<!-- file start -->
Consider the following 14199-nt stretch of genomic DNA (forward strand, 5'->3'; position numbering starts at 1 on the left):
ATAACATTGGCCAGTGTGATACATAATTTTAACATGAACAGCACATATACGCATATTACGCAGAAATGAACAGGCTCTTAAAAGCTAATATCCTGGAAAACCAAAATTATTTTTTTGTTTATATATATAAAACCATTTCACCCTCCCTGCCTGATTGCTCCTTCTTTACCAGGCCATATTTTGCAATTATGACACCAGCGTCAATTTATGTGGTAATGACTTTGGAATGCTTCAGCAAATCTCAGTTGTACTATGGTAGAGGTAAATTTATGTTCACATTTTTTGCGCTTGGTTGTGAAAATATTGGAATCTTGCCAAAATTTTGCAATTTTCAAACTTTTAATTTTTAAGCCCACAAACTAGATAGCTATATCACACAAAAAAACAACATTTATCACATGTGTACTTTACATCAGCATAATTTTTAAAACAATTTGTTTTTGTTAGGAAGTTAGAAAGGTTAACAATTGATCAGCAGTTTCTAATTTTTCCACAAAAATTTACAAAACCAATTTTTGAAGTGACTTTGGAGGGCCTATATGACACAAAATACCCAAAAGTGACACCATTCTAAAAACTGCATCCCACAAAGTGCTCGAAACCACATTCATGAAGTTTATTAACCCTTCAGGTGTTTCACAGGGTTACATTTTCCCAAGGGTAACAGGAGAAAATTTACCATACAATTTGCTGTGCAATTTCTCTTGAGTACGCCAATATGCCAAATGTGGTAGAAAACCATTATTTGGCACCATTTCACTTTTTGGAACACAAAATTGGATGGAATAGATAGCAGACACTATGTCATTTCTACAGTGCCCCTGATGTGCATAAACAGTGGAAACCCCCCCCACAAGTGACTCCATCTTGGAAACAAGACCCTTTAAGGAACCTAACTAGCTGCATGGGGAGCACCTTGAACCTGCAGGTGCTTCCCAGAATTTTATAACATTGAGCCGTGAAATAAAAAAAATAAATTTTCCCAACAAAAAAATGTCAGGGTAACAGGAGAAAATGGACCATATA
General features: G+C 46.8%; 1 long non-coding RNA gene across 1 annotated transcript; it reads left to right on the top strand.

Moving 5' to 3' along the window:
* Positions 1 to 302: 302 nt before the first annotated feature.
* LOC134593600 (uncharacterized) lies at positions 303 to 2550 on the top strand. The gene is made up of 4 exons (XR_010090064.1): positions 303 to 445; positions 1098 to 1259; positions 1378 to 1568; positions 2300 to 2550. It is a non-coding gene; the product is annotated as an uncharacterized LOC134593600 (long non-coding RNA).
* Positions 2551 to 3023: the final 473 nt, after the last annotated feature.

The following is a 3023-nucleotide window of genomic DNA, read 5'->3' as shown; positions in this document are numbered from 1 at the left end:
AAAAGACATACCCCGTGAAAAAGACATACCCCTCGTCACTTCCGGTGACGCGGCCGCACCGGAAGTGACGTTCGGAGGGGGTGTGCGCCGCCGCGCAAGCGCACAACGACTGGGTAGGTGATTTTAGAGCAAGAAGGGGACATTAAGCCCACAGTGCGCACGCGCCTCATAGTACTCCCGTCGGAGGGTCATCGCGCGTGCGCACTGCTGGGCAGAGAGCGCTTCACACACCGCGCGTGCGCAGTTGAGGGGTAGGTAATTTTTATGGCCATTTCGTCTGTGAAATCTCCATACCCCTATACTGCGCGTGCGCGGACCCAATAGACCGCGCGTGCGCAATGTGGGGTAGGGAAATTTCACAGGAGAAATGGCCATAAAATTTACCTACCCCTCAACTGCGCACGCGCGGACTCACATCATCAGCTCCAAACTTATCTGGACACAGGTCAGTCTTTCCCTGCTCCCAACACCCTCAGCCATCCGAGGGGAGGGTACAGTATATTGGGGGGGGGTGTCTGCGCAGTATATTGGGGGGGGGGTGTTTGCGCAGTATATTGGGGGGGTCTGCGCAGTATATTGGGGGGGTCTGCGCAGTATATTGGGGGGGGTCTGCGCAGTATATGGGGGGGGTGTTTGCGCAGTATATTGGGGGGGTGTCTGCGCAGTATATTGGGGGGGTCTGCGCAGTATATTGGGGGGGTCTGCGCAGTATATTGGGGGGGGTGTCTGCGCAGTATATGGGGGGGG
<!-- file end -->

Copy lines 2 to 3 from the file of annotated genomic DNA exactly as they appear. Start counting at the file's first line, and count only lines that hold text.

ATAACATTGGCCAGTGTGATACATAATTTTAACATGAACAGCACATATACGCATATTACGCAGAAATGAACAGGCTCTTAAAAGCTAATATCCTGGAAAACCAAAATTATTTTTTTGTTTATATATATAAAACCATTTCACCCTCCCTGCCTGATTGCTCCTTCTTTACCAGGCCATATTTTGCAATTATGACACCAGCGTCAATTTATGTGGTAATGACTTTGGAATGCTTCAGCAAATCTCAGTTGTACTATGGTAGAGGTAAATTTATGTTCACATTTTTTGCGCTTGGTTGTGAAAATATTGGAATCTTGCCAAAATTTTGCAATTTTCAAACTTTTAATTTTTAAGCCCACAAACTAGATAGCTATATCACACAAAAAAACAACATTTATCACATGTGTACTTTACATCAGCATAATTTTTAAAACAATTTGTTTTTGTTAGGAAGTTAGAAAGGTTAACAATTGATCAGCAGTTTCTAATTTTTCCACAAAAATTTACAAAACCAATTTTTGAAGTGACTTTGGAGGGCCTATATGACACAAAATACCCAAAAGTGACACCATTCTAAAAACTGCATCCCACAAAGTGCTCGAAACCACATTCATGAAGTTTATTAACCCTTCAGGTGTTTCACAGGGTTACATTTTCCCAAGGGTAACAGGAGAAAATTTACCATACAATTTGCTGTGCAATTTCTCTTGAGTACGCCAATATGCCAAATGTGGTAGAAAACCATTATTTGGCACCATTTCACTTTTTGGAACACAAAATTGGATGGAATAGATAGCAGACACTATGTCATTTCTACAGTGCCCCTGATGTGCATAAACAGTGGAAACCCCCCCCACAAGTGACTCCATCTTGGAAACAAGACCCTTTAAGGAACCTAACTAGCTGCATGGGGAGCACCTTGAACCTGCAGGTGCTTCCCAGAATTTTATAACATTGAGCCGTGAAATAAAAAAAATAAATTTTCCCAACAAAAAAATGTCAGGGTAACAGGAGAAAATGGACCATATA
General features: G+C 46.8%; 1 long non-coding RNA gene across 1 annotated transcript; it reads left to right on the top strand.